But perhaps the primary interest the LGBT community has in school board elections lies in the safety and welfare of LGBT youth attending DISD schools, Moore continued.

"We asked the candidates where they stand on the bullying legislation in the Texas Legislature and Congress. We asked about the nondiscrimination policy that’s already in place in DISD but isn’t being enforced," she said. "The LGBT kids in these Dallas schools need our help, and without open-minded, progressive people on the school board, those kids won’t get the help they need."

Although Stonewall Democrats is a partisan political group, Moore said it is not unprecedented for the group to endorse candidates in nonpartisan races like the school board elections.

"We have endorsed candidates in mayoral races and city council elections in the past. But it was always done at the whim of whomever was in charge [on Stonewall] at the time," Moore said.

But last year, she added, "we sat out the city council elections to rework our bylaws and give the process some structure. We’re very big on consistency, and the new rules give us consistency" in how Stonewall handles endorsements in nonpartisan races.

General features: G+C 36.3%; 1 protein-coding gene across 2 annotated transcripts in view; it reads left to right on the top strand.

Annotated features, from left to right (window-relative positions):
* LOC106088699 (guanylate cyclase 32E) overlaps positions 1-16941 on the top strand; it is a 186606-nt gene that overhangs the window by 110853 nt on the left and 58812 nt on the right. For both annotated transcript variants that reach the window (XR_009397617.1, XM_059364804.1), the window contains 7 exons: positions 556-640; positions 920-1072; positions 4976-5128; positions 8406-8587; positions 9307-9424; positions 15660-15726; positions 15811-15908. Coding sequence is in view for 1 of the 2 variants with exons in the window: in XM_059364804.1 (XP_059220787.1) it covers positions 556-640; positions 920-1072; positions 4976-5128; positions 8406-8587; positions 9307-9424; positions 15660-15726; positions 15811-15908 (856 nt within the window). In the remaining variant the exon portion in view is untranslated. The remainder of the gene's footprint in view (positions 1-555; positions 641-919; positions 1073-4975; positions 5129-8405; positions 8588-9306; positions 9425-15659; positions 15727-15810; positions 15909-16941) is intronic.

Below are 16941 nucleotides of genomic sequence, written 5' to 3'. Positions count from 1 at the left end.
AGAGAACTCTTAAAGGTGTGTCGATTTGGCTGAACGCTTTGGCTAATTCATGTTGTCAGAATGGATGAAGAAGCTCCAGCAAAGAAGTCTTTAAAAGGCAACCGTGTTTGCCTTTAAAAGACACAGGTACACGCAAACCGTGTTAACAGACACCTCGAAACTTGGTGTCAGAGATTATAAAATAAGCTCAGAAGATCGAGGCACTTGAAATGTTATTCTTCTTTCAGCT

"One of the first questions we ask every candidate in nonpartisan races is, ‘Are you a Democrat?’ They don’t have to answer, of course, and even if they do, it doesn’t mean they are running as a Democrat in that particular race," Moore said. "But we ask the question anyway."

She said that, according to its bylaws, Stonewall is only restricted from endorsing a Republican who is running as a Republican in a particular race. So technically, Stonewall Democrats could endorse a Republican candidate, as long as the candidate is running in a nonpartisan race and does not openly declare him or herself a Republican.

"It is possible," Moore said. "Possible, but not at all likely. I think it would be obvious."

This article appeared in the Dallas Voice print edition April 30, 2010.